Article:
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Putting the ‘classic’ into classic wooden boats: the Halvorsen dynasty

A collection of Halvorsen vessels at the 2012 Classic and Wooden Boat Festival. Image: ANMM.

A collection of Halvorsen vessels at the 2012 Classic and Wooden Boat Festival. Image: ANMM.

Over four generations, Halvorsen boats have become revered collectors’ items. A Halvorsen craft is an example of master boatbuilding, and several of them will be in attendance at the Classic & Wooden Boat Festival 2016.

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Penguins, dogs and onesies: A day in the life of a Conservator

One of our conservators, suited up for work. Image: Kate Pentecost / ANMM.

One of our conservators, suited up for work. Image: Kate Pentecost / ANMM.

When you tell people that you work at the museum, most will assume that you are a curator. Little do they realise that there are many other career paths in the cultural sector. Indeed, few teenagers would be advised by their guidance counsellor to study materials science at university. But those unfortunate souls will never get the chance to wear a onesie at work.

Object conservators specialise in the preservation, treatment and care of three-dimensional and mixed-media objects. In the collection, our conservators work on a wide range of objects including cannons, boats, model ships, swimsuits, canoes, glass-plate negatives, ethnographic items, marine archaeological objects and paintings. The diverse nature of the collection means our conservators often have to employ a range of preventative measures and treatment methodologies to look after a single collection item.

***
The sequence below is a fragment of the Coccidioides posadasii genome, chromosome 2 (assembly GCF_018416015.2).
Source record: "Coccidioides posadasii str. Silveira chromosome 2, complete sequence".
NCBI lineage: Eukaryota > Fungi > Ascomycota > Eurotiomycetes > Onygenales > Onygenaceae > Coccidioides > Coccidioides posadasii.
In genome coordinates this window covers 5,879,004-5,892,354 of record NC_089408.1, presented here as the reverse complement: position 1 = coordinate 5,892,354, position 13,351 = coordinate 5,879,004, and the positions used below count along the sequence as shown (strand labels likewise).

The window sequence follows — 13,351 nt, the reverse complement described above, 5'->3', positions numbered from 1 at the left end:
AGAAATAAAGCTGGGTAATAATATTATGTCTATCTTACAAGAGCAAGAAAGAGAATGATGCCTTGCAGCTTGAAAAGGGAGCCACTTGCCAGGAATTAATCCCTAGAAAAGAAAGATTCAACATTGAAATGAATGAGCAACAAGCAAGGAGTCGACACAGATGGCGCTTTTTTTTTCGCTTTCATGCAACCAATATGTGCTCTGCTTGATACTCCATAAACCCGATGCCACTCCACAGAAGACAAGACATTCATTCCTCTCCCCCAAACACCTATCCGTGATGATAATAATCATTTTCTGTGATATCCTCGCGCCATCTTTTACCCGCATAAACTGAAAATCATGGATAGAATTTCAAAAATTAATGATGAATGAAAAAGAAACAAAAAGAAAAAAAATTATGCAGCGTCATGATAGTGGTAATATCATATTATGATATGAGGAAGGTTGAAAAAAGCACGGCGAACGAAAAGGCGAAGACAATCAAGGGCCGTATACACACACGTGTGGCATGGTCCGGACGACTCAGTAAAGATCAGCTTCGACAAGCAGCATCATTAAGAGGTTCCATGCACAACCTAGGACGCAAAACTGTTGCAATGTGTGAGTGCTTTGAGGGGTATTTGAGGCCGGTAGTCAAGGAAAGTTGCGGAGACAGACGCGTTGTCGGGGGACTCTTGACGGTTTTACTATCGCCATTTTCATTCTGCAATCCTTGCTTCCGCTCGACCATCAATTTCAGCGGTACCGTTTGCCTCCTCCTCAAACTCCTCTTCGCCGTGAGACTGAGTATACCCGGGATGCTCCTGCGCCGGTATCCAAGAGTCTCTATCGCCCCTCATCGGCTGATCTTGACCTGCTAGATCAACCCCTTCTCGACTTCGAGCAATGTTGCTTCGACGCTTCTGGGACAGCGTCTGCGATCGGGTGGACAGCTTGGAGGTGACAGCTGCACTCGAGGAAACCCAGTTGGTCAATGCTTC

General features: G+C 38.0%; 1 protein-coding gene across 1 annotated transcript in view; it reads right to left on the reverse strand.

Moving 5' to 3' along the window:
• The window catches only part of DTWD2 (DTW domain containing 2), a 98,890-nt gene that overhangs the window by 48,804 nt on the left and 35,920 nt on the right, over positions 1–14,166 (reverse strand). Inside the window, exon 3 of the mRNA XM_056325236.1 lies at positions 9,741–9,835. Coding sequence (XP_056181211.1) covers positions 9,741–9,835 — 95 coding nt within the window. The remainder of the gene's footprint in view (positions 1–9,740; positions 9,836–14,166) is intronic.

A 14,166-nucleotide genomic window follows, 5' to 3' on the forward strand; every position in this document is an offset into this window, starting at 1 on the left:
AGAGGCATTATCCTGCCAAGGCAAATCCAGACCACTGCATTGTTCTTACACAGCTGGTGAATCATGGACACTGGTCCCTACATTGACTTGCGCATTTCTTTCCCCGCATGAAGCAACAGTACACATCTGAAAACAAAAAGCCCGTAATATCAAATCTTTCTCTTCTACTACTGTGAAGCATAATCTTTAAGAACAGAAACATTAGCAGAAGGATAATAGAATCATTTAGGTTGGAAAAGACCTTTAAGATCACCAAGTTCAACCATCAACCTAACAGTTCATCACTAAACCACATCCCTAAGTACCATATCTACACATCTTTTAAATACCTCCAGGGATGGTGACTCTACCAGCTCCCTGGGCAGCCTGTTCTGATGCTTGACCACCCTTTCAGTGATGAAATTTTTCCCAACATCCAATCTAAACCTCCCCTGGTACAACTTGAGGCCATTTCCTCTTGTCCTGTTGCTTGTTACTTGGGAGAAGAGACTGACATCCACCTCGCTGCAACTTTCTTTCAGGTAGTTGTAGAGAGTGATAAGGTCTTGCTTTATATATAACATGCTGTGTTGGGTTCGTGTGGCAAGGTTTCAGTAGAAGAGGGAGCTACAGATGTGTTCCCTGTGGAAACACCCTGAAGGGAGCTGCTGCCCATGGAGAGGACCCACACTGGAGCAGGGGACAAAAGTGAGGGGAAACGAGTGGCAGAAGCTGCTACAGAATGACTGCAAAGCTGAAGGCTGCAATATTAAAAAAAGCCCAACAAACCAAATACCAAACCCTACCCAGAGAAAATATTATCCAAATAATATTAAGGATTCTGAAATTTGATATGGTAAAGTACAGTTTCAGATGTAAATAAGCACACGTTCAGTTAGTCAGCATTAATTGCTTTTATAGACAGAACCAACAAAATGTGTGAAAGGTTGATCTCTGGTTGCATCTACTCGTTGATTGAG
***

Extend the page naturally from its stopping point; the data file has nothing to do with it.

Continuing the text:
Dismantling Shackleton: Escape from Antarctica was a normal day for our object conservators. The objects were on loan from Museum Victoria and they were wonderful additions to bring the story of Shackleton’s epic Antarctic escape to life. Several of the taxidermy specimens required the team to don filtered masks and hazmat suits. As one conservator called it, ‘the science onesie: which is the only acceptable type of onesie’.

These specimens were over fifty years old and had been created with a series of treatments to keep insects away. Such treatments used hazardous chemicals including lead, arsenic, mercury and bromine. Decades later, these treatments are still rather effective at keeping the bugs away – and can still be harmful to humans if the proper safety precautions aren’t followed.

Hence the need for a science onesie.

After condition reporting the objects, our conservators suited up. Their Tyvek coveralls are made from a flash-spun, high-density polyethylene which provides a barrier against hazardous dry particles, aerosols and light liquid splashes. The outfits were completed by half-face respirators with particle filters.

Removing the objects from display was a delicate and time-consuming job. Each step required planning and consideration of how best to move the objects from their plinths and sliding the objects into their specialised packing crates.

Team work, coordination and communication are key qualities of an object conservator on jobs such as this, especially when you and your co-worker are handling a 100-year-old albatross while wearing a suit that doesn’t breathe, a mask which muffles your voice and cumbersome oversized gloves protecting your hands.

But our conservators are talented professionals with great passion for their jobs. They ensured that the operation ran smoothly. The objects are now safely in their crates ahead of their return to Museum Victoria.

Object conservation is a vital skill for the care of our collection. Materials science is an intriguing field of study with unique job opportunities. Suiting up to move a taxidermy penguin is certainly a fascinating day on the job.

– Kate Pentecost, Digital Curator

If you wish to get up close to our collection but want to wear an onesie, head over to our Google Cultural Institute page.

Celebrations of Easter: From our collection 

Easter in our collection

Easter in our collection

How did you spend your Easter Sunday? Hopefully you won the Easter egg hunt, had a delicious family barbeque or attended an Easter service. Today, we’re looking at several objects in the museum’s collection which explore the variety of ways Australians have celebrated Easter (and the long weekend).